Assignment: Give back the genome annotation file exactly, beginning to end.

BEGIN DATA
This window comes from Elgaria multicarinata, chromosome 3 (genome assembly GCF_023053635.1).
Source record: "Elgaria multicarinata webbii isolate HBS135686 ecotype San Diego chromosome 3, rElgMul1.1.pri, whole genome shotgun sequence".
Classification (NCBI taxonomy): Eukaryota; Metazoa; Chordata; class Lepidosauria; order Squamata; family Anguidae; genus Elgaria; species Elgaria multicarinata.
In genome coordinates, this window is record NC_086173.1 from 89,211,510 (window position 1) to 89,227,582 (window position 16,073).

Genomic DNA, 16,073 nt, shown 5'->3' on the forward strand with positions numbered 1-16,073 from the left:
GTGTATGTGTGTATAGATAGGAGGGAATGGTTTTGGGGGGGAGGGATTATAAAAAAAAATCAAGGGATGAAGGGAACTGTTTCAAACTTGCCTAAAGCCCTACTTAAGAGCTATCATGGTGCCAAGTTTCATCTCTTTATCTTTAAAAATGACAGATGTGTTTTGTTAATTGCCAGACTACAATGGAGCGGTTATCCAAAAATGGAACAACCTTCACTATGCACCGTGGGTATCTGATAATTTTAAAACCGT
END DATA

This window comes from Elgaria multicarinata, chromosome 3 (genome assembly GCF_023053635.1).
Source record: "Elgaria multicarinata webbii isolate HBS135686 ecotype San Diego chromosome 3, rElgMul1.1.pri, whole genome shotgun sequence".
Classification (NCBI taxonomy): Eukaryota; Metazoa; Chordata; class Lepidosauria; order Squamata; family Anguidae; genus Elgaria; species Elgaria multicarinata.
In genome coordinates, this window is record NC_086173.1 from 89,211,510 (window position 1) to 89,227,582 (window position 16,073).

Genomic DNA, 16,073 nt, shown 5'->3' on the forward strand with positions numbered 1-16,073 from the left:
GTGTATGTGTGTATAGATAGGAGGGAATGGTTTTGGGGGGGAGGGATTATAAAAAAAAATCAAGGGATGAAGGGAACTGTTTCAAACTTGCCTAAAGCCCTACTTAAGAGCTATCATGGTGCCAAGTTTCATCTCTTTATCTTTAAAAATGACAGATGTGTTTTGTTAATTGCCAGACTACAATGGAGCGGTTATCCAAAAATGGAACAACCTTCACTATGCACCGTGGGTATCTGATAATTTTAAAACCGT